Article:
Our man at the bar, John Burns, savours a Southside as he mulls the value of drinking local
Barstools are for boasting. And when you’re alone, they’re for wool-gathering, your privacy on public display. Random thoughts assail you — unless you’re just there to watch the game, which is fine but for the purposes of this column let’s assume no high-def.
I’m at a bar now, in fact, just me and no TV, making notes on napkins the way you do. This is not unusual. Over the last 18 months I’ve warmed my share of seats, and I’ve written about some of the highlights in these pages, usually from notes on the backs of napkins very like this one. Those 18 months happen to have included a fair amount of travel, and so the cocktails I’ve described have often gone down in other cities, in bars very like this one.
There’s a cocktail for every mood and moment, says John Burns, our man at the bar
To me, cocktails are mood on ice. They elevate a moment, enhance life. They’re the pocket squares of gastronomy, the clever patterned socks that tie it all together and keep the same old interesting. In that way, they distill our best selves.
When I travel, I always treat myself to an interesting bar off in some neighbourhood (thanks for the research, city magazines!) and in preparation, run through the questions. What will I wear? What time of day will I visit? And, of course, what will I order? The whole sums to this: For these precious minutes, who will I be? Cary Grant? Steve McQueen? (Hey, don’t laugh at other people’s self-delusions.)
Our man at the bar, John Burns, explores the mystical properties of Magical Drinking
The rest of the world has moved on, but I’m still hung up on Game 7 of the 2016 World Series. Top of the eighth, the Chicago Cubs were ahead 6–3, then gave away three runs for the Cleveland Indians to tie it up heading into the ninth. When play resumed in extra innings after a rain delay, Cubs second baseman (and series MVP) Ben Zobrist hit an RBI double for the go-ahead run that brought a 108-year drought to its end.
Relief Cubs pitcher Jon Lester let in those three runs, but that’s OK. The guy’s a hero (a story for another time), and more germane to a cocktail magazine, he secured this historic victory through magic. When the Cubs started their pre-season in April, the Commons Club in the Virgin Hotels Chicago offered the Never Quit: a fundraiser cocktail for Lester’s favourite charity, with vodka, peanut syrup and leaf alcohol, topped with Old Style lager. The twist: the vodka was macerated with Lester’s pitcher’s mitt. Yes, it was a drink of fake grass, peanuts and leather, which sounds terrible — like a Moscow Mule minus all the good bits — except, to repeat, it appeared in the same season that Lester helped shutter a century-long curse. Coincidence? I think not.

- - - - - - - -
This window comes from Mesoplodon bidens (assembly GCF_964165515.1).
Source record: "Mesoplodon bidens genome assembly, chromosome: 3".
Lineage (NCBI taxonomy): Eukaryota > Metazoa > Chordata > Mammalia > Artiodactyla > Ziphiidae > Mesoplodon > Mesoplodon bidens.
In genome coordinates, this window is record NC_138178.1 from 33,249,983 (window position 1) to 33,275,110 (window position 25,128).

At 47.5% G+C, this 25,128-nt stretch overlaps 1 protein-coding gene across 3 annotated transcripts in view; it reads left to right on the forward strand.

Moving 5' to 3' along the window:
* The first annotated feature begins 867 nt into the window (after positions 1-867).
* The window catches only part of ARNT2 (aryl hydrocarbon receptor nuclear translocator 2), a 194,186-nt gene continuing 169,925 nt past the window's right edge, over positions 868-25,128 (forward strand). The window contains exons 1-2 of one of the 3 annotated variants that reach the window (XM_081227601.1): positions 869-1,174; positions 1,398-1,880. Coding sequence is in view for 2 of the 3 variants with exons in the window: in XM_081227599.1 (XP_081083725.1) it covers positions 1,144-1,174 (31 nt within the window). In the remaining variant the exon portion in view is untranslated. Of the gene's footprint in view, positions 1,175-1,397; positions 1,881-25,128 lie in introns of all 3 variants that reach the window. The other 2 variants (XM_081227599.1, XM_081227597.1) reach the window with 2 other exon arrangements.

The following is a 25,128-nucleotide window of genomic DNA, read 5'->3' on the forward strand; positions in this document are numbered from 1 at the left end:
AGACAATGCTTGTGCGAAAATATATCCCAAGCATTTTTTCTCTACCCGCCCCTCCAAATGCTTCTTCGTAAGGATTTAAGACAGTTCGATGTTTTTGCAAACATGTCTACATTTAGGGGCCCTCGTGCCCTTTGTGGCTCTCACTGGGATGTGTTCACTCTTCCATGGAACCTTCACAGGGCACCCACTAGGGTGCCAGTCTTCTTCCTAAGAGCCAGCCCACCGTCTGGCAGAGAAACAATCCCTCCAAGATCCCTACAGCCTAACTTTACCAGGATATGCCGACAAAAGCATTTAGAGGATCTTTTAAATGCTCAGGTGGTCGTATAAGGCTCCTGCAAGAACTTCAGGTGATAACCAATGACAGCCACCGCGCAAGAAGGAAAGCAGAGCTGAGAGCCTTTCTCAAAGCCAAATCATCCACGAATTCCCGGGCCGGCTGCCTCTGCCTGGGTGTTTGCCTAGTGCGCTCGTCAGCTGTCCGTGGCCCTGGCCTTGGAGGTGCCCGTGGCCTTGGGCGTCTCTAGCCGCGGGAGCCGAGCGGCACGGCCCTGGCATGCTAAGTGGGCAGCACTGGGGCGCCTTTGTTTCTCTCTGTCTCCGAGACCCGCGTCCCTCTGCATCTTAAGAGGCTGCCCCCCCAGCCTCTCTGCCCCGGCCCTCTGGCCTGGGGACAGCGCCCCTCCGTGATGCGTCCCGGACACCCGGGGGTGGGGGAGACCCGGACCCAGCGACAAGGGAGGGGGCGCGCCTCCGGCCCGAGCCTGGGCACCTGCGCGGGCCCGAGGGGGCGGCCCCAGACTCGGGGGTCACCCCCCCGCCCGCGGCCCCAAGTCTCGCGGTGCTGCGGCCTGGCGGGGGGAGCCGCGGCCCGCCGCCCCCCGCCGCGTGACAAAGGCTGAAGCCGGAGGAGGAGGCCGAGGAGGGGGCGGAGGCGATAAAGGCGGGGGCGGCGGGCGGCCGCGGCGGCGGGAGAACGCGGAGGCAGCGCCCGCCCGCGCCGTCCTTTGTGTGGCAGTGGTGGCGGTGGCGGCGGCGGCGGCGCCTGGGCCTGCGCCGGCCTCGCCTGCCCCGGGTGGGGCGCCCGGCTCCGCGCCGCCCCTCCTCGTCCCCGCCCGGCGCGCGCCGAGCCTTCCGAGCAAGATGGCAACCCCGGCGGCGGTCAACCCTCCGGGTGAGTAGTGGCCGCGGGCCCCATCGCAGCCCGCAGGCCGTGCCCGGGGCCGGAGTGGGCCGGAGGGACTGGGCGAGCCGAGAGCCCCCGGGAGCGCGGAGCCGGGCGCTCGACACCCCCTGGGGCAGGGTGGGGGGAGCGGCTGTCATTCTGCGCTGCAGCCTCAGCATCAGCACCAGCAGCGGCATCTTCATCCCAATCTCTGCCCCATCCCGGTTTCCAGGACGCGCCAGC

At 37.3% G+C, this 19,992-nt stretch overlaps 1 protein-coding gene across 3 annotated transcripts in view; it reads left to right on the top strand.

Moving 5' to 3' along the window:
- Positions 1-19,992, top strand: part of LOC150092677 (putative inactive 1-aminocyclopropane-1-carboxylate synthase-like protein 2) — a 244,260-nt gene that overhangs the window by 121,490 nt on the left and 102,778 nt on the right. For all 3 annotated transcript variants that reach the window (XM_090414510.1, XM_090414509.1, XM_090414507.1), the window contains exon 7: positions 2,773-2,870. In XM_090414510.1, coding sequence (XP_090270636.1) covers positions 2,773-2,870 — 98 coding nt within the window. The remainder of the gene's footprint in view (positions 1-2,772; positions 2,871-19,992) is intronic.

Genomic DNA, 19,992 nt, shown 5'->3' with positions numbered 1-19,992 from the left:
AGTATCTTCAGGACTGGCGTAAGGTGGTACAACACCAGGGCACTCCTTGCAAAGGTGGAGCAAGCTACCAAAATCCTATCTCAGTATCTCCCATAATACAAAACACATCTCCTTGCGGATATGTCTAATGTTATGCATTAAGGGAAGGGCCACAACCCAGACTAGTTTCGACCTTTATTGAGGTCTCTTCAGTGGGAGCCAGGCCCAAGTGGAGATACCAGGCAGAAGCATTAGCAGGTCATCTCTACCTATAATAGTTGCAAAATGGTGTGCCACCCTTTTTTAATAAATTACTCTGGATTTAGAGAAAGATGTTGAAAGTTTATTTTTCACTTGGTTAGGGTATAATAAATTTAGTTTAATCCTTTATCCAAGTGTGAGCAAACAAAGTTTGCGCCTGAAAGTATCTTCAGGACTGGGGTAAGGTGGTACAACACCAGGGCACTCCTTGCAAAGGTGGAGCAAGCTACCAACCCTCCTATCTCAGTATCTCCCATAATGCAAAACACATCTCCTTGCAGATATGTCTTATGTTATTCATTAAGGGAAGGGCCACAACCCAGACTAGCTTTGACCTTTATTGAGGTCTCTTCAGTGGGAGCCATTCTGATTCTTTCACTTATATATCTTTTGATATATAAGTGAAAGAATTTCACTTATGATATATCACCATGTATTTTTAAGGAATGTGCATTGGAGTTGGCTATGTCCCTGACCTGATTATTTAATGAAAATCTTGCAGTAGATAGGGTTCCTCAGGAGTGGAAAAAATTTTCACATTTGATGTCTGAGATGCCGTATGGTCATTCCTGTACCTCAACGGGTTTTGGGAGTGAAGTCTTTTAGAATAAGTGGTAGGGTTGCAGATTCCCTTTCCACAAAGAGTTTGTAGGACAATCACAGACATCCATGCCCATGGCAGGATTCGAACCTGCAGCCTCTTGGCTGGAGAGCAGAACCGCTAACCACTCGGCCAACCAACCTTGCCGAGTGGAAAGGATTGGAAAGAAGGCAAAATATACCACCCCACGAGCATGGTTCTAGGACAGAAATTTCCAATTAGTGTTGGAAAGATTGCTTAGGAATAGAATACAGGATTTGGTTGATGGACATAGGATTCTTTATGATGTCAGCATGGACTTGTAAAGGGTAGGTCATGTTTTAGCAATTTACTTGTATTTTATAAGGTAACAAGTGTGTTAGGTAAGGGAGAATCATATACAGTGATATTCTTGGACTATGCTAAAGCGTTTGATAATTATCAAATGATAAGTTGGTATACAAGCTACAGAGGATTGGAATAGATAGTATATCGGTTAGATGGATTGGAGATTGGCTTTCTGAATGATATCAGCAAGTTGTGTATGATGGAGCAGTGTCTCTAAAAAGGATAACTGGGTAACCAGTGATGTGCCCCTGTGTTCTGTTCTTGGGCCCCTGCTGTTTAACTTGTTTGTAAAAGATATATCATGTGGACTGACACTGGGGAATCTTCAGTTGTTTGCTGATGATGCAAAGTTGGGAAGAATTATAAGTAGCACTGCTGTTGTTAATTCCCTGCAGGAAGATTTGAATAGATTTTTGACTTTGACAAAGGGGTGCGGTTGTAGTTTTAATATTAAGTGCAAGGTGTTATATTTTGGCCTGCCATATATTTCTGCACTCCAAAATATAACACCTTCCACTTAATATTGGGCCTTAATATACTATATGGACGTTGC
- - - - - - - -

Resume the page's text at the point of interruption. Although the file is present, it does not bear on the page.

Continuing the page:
John Burns, our man at the bar, reveals the not-so-guilty pleasures of drinking alone
A man walks into a bar. He’s alone; it’s the same old story. Maybe he’s looking for company, or to get out of that hotel and watch the game, or just to unwind. So he orders a drink and it’s the right drink and it’s made well. He takes a breath, a sip. A breath, a sip.
Even in the age of 24/7 social check-ins and check-outs, it’s still possible to head to a bar and just…be. It’s one of my signal pleasures when I travel, which I do often for work. (I’m writing this on a plane now as it happens, en route to a bar.) After a wall of meetings, I want some alone time, but not alone alone. Follow? I want bustle around me but stillness within—perhaps that’s one definition of the right cocktail at the right spot.
Exactly a year ago, I was sitting in Munich’s Haus der Kunst, the gallery Hitler built to glorify Nazi art. On the main floor of that austere relic is one of the city’s best watering holes. There’s something both seedy and worldly about the Goldene Bar. Rattan chairs cluster conspiratorially around tables onto which fat candles slowly melt. Servers are friendly, children come and go, everyone’s wearing scarves and exactly nobody glances at the walls and their patently racist gilt paintings (original, from the ’30s) depicting the countries of the spirits served. It’s voyeur heaven, made perfect by a Cosmopolitan jolted by local bitters and (a quirky touch) a shot of Munich’s famed helles beer.